Objective: Benefits of adding a second arterial graft in coronary bypass are well documented. In patients requiring mulitvessel grafting robotic totally endoscopic coronary bypass (TECAB) has allowed for routine harvesting and use of the right internal mammary artery (RIMA). We retrospectively reviewed the technical considerations and target choice in 140 cases of beating heart TECAB where a RIMA graft was used.
Methods: In 2008, we introduced beating heart TECAB with anastomotic connectors into our practice, first with single IMA and then with bilateral internal mammary artery. A robotic stabilizer was used not only to facilitate exposure of the coronary targets but also to aid the RIMA harvest using a skeletonized approach. Flow measurements were obtained routinely. We reviewed the technical aspects, target choice, and intraoperative flows in our TECAB patients who underwent grafting with RIMA grafts.
Results: From February 2008 to January 2015, a total of 404 patients underwent beating heart TECAB with anastomotic connectors, of which 194 (48%) were mulitvessel procedures. One hundred forty patients (35%) had a RIMA graft and constitute the patient population for this review. One hundred thirty-one RIMA grafts were harvested via left-sided ports and grafted to left coronary targets, and nine RIMA grafts were harvested via right-sided ports and grafted to the right coronary artery. Flow was greater than 25 mL/min (pulsatility index < 2) in 95% of grafts. Perioperative mortality was 0.7% and mean ± standard deviation length of hospital stay was 3.1 (1.5) days. The RIMA was used as an in situ graft in 124 cases (84%) and as a free T-graft in 24 cases (16%) cases. Right internal mammary artery graft use in all TECABS increased from 23% in the first 5 years to 53% in the last 2 years.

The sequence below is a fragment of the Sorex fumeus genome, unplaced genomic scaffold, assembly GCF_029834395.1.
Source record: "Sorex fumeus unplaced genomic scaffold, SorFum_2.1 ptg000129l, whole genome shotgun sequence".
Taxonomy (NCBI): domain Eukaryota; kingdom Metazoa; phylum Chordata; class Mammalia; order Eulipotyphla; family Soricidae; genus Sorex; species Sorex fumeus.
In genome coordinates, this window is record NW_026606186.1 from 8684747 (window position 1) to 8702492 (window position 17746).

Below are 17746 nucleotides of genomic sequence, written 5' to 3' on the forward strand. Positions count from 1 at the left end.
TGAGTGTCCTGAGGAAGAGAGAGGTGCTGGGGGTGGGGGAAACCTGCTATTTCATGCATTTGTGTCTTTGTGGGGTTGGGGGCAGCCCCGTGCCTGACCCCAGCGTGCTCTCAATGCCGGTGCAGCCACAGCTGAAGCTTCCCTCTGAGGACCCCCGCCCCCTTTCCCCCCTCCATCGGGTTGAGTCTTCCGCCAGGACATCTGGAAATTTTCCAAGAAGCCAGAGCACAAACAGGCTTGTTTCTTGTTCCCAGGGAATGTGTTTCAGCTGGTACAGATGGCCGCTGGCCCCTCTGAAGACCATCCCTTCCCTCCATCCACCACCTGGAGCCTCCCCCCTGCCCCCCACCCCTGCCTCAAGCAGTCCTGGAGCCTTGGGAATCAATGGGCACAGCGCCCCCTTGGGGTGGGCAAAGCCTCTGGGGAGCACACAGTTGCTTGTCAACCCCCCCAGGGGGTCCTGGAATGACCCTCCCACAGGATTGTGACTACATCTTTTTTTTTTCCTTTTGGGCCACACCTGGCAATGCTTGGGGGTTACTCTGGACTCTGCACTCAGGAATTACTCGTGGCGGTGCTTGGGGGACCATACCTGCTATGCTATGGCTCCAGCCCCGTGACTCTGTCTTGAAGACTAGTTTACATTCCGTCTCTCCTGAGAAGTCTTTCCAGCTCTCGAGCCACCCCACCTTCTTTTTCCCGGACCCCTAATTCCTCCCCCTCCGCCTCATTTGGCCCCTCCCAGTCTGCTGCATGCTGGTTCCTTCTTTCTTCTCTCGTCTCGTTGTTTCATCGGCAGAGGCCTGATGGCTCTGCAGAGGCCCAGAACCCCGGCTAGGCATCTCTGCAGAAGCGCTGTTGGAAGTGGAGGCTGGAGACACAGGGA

Conclusions: Robotic TECAB allows the routine harvesting and use of the RIMA graft in a safe and reproducible manner. Skeletonization and sternal sparing allow the RIMA to reach various coronary targets. Further studies are needed for this approach to impact the adaption of multiarterial grafting.
From the Departments of *Cardiothoracic Surgery and †Cardiology, University of Chicago Medicine, Chicago, IL USA.
Accepted for publication December 1, 2016.
Presented at the Annual Scientific Meeting of the International Society for Minimally Invasive Cardiothoracic Surgery, June 3–6, 2015, Berlin, Germany.
Disclosure: The authors declare no conflicts of interest.
Address correspondence and reprint requests to Husam H. Balkhy, MD, Department of Cardiothoracic Surgery, University of Chicago Medicine, 5841 S Maryland Ave, Rm E500, MC 5040, Chicago, IL 60637 USA. E-mail: email@example.com.